By Burk, Dan L.
Regulation , Vol. 35, No. 4
After seven years of controversy and debate, on September 16, 2011, President Obama signed into law the first major revision of American patent law in nearly 60 years. The legislation covers a wide range of procedural, substantive, and administrative changes, from fee-setting at the U.S. Patent Office, to implementing several new administrative procedures involving patents, to precluding patents on certain categories of subject matter.
Entitled the "America Invents Act" (AIA), this legislation amends the current patent law with provisions that take effect over an 18 month period from the time of signing, culminating in major transitions in March of 2013. The legislation has been touted by politicians as modernizing U.S. patent law, harmonizing it with that of our trading partners, simplifying the patent application process, and--most incredibly--stimulating 200,000 new jobs. The long gestation period of the statutory revisions was the direct result of the varied experiences of different stakeholders with the patent system and consequent disagreement as to the changes necessary to ensure effective patent outcomes. In particular, the pharmaceutical and information technology sectors held strongly differing views as to whether the patent system was meeting their needs.
I have previously observed in work with Mark Lemley of Stanford that this seven-year standoff illustrates the problems of developing a uniform system to apply to different industries. (See "Courts and the Patent System," Summer 2009.) Elsewhere, we have outlined a workable institutional and doctrinal framework for overcoming this problem. Here I measure the AIA against this framework, to evaluate both the end product of the American reform effort and whether the outcome might have been improved. I conclude that the AIA is in many respects consonant with the prescriptions of our framework, but falls disappointingly short of what might have been achieved.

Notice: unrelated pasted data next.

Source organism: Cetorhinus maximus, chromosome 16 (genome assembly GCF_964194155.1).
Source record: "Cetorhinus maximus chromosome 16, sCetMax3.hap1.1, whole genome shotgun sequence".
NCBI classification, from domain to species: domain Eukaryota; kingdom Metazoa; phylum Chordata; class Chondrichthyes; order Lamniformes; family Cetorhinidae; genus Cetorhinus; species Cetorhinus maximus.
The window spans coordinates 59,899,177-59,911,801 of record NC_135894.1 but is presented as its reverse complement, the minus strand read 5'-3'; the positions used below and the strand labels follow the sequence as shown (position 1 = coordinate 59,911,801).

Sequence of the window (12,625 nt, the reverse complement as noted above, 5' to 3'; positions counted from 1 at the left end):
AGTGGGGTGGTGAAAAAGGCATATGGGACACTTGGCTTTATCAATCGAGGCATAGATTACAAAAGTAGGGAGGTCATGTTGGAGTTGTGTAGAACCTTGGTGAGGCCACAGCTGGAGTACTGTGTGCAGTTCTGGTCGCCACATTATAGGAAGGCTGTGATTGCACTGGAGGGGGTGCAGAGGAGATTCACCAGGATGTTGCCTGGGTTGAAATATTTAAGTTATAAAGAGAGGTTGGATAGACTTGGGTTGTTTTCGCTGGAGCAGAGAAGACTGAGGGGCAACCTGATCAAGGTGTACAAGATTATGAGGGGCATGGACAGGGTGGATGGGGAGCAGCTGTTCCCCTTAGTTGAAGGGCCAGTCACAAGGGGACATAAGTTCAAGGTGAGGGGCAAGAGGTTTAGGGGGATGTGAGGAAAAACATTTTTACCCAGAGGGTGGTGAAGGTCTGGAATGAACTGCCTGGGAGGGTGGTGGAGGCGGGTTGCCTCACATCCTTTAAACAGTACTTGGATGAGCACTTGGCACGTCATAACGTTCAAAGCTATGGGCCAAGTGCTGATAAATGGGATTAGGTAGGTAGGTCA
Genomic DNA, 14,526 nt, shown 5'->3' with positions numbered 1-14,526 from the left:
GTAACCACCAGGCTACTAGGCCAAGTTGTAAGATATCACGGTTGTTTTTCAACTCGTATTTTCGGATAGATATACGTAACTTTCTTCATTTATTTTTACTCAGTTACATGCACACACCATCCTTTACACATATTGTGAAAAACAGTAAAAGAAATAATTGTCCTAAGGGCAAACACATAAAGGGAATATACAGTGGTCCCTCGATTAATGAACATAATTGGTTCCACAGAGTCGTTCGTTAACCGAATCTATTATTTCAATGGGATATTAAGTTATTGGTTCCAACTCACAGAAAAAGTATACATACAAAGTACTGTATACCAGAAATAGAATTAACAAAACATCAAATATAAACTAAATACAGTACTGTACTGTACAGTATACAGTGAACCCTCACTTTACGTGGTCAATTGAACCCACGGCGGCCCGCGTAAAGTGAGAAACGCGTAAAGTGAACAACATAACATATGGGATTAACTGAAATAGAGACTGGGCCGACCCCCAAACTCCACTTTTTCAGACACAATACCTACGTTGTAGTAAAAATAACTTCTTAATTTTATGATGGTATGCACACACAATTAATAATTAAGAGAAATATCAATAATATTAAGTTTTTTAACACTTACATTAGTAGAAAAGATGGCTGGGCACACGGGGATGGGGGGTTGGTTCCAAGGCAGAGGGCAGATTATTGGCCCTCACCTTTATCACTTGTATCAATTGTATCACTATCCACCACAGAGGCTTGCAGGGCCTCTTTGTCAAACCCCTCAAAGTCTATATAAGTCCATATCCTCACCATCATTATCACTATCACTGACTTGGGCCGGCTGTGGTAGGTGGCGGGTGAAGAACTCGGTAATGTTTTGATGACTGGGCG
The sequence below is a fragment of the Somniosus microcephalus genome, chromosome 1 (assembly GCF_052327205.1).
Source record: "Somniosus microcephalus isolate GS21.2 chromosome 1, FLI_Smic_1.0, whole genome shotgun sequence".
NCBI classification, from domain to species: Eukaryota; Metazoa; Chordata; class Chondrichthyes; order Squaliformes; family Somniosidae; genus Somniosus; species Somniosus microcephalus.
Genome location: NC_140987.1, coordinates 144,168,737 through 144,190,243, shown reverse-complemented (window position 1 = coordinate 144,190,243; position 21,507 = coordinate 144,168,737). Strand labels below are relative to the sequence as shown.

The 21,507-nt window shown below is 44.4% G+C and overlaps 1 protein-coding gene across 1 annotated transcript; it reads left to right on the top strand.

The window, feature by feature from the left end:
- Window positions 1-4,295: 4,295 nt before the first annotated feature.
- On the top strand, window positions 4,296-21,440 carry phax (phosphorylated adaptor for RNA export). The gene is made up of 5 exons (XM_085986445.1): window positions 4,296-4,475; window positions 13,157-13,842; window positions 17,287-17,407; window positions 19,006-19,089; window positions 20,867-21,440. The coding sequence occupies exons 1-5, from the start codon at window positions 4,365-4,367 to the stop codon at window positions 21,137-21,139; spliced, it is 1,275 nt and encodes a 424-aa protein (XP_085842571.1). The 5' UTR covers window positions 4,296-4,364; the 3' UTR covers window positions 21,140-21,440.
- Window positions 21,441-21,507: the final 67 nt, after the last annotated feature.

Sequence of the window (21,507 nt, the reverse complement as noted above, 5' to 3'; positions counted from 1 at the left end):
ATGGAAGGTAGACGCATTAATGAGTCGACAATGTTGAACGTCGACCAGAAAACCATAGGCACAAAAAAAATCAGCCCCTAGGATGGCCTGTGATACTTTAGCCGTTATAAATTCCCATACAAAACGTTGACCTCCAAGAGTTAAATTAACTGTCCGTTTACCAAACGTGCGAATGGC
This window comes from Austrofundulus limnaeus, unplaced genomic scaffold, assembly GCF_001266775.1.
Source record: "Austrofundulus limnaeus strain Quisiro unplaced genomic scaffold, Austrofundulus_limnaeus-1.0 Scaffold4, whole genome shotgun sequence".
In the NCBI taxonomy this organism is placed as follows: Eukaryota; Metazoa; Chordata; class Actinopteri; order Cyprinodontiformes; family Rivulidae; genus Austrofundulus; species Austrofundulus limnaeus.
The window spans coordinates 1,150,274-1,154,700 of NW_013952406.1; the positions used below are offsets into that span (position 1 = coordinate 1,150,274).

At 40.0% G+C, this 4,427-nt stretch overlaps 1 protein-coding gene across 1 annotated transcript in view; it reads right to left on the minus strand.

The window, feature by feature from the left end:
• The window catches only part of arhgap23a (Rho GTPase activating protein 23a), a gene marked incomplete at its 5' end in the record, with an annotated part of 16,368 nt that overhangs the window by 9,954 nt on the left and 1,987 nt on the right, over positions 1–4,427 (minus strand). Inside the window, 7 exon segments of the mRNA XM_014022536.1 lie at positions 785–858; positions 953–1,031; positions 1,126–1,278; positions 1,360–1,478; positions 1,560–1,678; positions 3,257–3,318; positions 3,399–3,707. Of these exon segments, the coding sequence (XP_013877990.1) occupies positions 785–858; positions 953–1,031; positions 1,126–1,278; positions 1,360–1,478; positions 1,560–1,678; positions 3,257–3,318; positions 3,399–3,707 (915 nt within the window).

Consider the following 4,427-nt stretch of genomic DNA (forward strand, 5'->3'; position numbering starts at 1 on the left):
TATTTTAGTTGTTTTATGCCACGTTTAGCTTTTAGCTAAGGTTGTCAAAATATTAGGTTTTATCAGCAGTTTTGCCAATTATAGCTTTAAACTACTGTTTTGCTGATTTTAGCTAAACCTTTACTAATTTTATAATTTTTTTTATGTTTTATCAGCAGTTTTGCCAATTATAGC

Dynamic Patent Incentives
There appears to be a general consensus among regulators, commentators, and practicing attorneys that the primary purpose of the patent system is to encourage innovation by providing financial rewards and incentives for new technological developments. Yet we know that the innovation profiles of different industries differ dramatically. Technologies in some sectors require massive investment to develop new advancement; others require only modest investment. Some technological investments lend themselves to a natural return on investment; others cannot be recouped without vigilant legal enforcement. Some technological developments are durable, providing substantial returns for many years; others have rapid turnover and short product life cycles. Developing a patent system to accommodate such diversity poses a substantial challenge.
Moreover, not only the outcome of innovation, but innovation itself, is in a state of constant flux. Technological innovation by its nature is situational, fact-specific, and diverse. Industries mature, reconfigure, and die. New techniques and processes are adopted, displacing older methods. The tastes and needs of purchasers evolve. New ventures spring into existence and old ones fade into senescence or bankruptcy. Sources of revenue and capital shift or redirect their attention to new opportunities.
As I have detailed in previous work with Lemley, technological development is dynamic and likely to outpace patent statutes that are not equally dynamically updated. Indeed, we might almost say that if the patent law is not struggling to keep up with the pace of innovation, the law is a failure; the whole point of the law is to encourage progressive change. The irony is that a successful patent statute continually sows the seeds of its own obsolescence, meaning that the patent system itself must constantly innovate to keep pace.
Thus, a fundamental question for any patent reform is how to accommodate almost continual reform; in essence, how to constantly re-invent the statute itself. …